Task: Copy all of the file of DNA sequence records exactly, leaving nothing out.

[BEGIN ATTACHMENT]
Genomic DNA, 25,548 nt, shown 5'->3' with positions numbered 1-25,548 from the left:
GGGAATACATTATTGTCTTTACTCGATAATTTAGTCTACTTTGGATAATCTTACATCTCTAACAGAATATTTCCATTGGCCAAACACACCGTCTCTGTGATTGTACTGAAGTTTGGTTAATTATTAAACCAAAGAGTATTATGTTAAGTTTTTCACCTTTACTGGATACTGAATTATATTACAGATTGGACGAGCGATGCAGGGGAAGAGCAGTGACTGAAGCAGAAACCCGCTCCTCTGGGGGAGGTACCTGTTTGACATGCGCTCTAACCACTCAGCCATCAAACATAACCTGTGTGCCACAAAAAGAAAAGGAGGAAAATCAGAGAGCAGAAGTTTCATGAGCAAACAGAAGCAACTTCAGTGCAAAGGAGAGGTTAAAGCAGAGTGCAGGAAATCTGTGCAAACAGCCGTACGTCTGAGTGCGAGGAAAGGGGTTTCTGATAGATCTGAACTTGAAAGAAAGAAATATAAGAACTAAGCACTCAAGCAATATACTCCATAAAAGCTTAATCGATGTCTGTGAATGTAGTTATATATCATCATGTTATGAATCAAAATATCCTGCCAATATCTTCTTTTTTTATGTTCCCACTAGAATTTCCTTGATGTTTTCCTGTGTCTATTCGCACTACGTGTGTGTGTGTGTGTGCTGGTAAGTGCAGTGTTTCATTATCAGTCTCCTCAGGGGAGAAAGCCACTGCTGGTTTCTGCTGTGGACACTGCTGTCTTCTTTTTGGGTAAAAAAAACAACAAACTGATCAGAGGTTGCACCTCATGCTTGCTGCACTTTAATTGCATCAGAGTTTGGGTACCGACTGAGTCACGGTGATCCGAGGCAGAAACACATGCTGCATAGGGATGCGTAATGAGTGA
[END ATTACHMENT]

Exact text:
Genomic DNA, 25,548 nt, shown 5'->3' with positions numbered 1-25,548 from the left:
GGGAATACATTATTGTCTTTACTCGATAATTTAGTCTACTTTGGATAATCTTACATCTCTAACAGAATATTTCCATTGGCCAAACACACCGTCTCTGTGATTGTACTGAAGTTTGGTTAATTATTAAACCAAAGAGTATTATGTTAAGTTTTTCACCTTTACTGGATACTGAATTATATTACAGATTGGACGAGCGATGCAGGGGAAGAGCAGTGACTGAAGCAGAAACCCGCTCCTCTGGGGGAGGTACCTGTTTGACATGCGCTCTAACCACTCAGCCATCAAACATAACCTGTGTGCCACAAAAAGAAAAGGAGGAAAATCAGAGAGCAGAAGTTTCATGAGCAAACAGAAGCAACTTCAGTGCAAAGGAGAGGTTAAAGCAGAGTGCAGGAAATCTGTGCAAACAGCCGTACGTCTGAGTGCGAGGAAAGGGGTTTCTGATAGATCTGAACTTGAAAGAAAGAAATATAAGAACTAAGCACTCAAGCAATATACTCCATAAAAGCTTAATCGATGTCTGTGAATGTAGTTATATATCATCATGTTATGAATCAAAATATCCTGCCAATATCTTCTTTTTTTATGTTCCCACTAGAATTTCCTTGATGTTTTCCTGTGTCTATTCGCACTACGTGTGTGTGTGTGTGTGCTGGTAAGTGCAGTGTTTCATTATCAGTCTCCTCAGGGGAGAAAGCCACTGCTGGTTTCTGCTGTGGACACTGCTGTCTTCTTTTTGGGTAAAAAAAACAACAAACTGATCAGAGGTTGCACCTCATGCTTGCTGCACTTTAATTGCATCAGAGTTTGGGTACCGACTGAGTCACGGTGATCCGAGGCAGAAACACATGCTGCATAGGGATGCGTAATGAGTGA